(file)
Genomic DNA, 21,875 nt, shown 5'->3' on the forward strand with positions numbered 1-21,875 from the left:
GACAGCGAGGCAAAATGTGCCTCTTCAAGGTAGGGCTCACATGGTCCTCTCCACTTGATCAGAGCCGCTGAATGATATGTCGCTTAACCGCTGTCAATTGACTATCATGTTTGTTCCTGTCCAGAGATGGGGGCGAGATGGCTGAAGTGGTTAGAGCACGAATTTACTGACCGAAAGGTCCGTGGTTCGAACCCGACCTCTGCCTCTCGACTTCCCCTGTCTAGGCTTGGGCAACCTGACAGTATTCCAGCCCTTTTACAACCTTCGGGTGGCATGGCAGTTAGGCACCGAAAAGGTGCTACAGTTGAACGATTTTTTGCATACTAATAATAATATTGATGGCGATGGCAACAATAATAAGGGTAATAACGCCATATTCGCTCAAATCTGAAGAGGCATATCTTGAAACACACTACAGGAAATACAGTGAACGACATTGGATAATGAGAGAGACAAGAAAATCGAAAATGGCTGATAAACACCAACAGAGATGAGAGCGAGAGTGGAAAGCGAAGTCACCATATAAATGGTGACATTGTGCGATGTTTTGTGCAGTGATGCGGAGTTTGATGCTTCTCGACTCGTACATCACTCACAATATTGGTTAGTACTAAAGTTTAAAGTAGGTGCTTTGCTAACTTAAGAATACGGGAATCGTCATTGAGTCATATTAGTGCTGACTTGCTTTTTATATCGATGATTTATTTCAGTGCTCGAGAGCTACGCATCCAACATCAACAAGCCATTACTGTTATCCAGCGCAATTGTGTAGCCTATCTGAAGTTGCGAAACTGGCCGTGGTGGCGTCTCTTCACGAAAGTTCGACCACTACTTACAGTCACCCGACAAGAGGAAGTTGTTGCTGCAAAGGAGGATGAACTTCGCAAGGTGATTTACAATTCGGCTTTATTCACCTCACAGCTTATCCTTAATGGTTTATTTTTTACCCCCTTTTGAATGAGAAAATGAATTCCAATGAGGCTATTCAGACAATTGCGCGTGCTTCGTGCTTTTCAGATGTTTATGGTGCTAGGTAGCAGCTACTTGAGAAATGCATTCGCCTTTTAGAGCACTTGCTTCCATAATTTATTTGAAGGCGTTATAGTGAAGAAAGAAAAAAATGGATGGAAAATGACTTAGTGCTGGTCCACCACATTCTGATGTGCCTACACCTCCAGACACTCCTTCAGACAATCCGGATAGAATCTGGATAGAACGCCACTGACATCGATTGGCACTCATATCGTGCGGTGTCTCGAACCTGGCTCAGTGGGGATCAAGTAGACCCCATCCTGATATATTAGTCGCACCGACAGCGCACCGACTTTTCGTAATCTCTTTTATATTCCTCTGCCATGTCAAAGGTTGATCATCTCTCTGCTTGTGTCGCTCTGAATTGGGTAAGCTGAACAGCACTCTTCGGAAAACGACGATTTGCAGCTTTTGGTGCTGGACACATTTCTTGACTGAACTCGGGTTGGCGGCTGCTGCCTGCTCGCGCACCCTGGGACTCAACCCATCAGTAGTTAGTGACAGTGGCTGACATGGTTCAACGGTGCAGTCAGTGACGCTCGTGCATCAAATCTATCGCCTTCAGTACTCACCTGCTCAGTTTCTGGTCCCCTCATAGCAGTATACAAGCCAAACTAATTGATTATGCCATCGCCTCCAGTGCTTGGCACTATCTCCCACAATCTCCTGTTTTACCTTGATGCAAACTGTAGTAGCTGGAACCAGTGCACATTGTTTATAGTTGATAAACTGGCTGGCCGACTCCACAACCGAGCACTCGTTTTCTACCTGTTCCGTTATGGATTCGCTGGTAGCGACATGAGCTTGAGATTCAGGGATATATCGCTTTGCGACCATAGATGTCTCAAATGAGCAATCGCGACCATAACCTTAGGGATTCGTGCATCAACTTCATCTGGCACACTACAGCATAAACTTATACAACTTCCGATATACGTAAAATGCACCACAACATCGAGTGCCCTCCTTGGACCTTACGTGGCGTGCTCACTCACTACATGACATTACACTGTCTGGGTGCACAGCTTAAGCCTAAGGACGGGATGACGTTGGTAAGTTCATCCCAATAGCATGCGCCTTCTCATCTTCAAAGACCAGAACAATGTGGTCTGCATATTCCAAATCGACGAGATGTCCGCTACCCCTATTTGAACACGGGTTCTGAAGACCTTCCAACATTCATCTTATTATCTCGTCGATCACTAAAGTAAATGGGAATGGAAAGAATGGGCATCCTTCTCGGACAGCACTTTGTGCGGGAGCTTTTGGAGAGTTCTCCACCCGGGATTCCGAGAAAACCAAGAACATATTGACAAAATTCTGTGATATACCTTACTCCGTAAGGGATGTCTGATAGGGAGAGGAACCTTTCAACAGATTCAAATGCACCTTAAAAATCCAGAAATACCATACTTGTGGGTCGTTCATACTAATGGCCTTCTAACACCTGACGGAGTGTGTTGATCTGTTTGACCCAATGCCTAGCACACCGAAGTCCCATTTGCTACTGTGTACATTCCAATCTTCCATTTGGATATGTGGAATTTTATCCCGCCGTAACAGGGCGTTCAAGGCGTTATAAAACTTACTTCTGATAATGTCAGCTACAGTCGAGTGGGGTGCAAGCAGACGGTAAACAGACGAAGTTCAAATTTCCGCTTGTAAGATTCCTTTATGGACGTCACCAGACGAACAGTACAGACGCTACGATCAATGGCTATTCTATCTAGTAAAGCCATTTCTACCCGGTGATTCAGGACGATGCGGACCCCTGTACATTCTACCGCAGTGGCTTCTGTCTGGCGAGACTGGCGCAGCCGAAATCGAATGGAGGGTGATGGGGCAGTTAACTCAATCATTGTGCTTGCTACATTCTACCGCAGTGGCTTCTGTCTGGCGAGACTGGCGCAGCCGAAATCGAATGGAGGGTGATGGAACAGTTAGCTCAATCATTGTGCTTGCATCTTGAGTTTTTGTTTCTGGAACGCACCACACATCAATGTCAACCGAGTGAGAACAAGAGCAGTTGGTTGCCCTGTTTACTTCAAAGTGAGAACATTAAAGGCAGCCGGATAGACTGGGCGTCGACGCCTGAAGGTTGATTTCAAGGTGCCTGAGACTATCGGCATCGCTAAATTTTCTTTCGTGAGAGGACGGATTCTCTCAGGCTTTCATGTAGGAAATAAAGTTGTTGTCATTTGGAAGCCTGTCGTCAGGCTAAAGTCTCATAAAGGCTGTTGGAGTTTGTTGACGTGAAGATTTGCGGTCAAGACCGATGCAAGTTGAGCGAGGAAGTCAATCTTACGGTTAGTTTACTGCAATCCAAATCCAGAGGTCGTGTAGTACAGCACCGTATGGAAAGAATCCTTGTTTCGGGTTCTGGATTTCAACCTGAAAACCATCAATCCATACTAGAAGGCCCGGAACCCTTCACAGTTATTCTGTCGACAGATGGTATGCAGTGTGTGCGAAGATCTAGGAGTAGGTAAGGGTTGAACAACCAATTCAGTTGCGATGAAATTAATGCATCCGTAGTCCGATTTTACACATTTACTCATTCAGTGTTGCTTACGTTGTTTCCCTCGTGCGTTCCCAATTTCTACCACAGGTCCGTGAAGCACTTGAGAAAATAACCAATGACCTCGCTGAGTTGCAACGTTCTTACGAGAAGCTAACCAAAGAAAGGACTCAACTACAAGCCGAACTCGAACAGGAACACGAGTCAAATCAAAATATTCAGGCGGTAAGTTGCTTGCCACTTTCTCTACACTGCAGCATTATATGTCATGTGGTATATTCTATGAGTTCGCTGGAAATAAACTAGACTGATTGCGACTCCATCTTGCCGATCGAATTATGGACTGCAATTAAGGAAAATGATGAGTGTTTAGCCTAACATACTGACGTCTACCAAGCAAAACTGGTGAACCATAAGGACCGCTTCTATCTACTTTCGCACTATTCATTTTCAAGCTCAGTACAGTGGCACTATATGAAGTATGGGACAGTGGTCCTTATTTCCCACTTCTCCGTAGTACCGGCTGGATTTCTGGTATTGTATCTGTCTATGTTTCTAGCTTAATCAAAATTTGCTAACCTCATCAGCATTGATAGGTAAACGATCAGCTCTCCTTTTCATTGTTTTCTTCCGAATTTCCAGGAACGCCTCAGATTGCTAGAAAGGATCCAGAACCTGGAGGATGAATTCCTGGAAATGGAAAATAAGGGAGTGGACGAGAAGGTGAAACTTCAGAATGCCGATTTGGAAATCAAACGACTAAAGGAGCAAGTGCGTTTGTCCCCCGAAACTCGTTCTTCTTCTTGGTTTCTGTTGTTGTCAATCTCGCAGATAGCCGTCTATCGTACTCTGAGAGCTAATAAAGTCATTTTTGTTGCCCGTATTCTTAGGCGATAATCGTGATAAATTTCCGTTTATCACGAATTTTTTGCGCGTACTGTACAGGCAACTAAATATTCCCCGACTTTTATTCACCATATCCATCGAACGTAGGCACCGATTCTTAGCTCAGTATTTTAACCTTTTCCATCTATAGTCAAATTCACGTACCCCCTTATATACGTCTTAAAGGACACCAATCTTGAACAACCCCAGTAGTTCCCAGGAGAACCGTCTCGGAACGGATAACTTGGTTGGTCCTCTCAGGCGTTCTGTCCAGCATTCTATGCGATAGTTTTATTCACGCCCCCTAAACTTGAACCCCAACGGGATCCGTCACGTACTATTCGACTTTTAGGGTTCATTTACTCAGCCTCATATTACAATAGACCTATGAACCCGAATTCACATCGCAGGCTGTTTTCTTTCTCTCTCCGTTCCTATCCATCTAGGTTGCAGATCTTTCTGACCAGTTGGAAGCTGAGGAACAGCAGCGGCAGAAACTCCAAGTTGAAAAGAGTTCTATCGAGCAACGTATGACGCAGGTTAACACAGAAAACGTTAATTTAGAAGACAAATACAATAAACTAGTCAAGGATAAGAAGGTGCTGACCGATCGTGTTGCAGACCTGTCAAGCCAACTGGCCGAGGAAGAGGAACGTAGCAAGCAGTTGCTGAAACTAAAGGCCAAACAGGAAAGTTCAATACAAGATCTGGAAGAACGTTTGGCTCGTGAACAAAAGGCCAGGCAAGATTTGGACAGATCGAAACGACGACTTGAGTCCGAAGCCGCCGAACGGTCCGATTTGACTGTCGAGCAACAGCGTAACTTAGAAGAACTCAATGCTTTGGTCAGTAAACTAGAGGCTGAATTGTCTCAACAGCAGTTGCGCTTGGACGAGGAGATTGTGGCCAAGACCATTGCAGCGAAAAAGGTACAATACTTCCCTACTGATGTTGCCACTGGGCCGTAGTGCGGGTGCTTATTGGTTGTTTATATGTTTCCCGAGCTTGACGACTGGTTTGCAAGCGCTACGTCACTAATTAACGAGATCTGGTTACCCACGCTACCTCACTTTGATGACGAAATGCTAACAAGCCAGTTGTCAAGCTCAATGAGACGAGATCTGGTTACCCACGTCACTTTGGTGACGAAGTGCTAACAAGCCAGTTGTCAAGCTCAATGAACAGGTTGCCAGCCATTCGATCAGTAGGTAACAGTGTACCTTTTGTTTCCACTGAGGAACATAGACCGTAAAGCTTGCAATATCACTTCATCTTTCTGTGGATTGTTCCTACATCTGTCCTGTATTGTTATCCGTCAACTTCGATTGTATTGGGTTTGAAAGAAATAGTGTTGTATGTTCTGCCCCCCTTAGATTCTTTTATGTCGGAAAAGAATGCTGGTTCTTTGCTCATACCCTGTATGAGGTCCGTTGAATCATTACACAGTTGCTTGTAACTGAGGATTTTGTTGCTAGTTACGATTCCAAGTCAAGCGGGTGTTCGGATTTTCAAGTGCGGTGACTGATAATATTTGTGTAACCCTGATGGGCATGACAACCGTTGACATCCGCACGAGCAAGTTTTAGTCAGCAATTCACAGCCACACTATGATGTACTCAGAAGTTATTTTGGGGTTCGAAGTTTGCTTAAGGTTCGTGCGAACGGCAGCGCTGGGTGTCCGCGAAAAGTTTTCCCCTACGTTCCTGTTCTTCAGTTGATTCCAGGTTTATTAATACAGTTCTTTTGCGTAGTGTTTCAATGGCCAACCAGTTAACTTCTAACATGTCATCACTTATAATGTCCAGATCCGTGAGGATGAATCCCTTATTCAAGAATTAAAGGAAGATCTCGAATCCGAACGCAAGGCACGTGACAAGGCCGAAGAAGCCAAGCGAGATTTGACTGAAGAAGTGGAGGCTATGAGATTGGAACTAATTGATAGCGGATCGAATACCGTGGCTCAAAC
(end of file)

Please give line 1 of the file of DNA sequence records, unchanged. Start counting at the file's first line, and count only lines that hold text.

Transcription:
Genomic DNA, 21,875 nt, shown 5'->3' on the forward strand with positions numbered 1-21,875 from the left: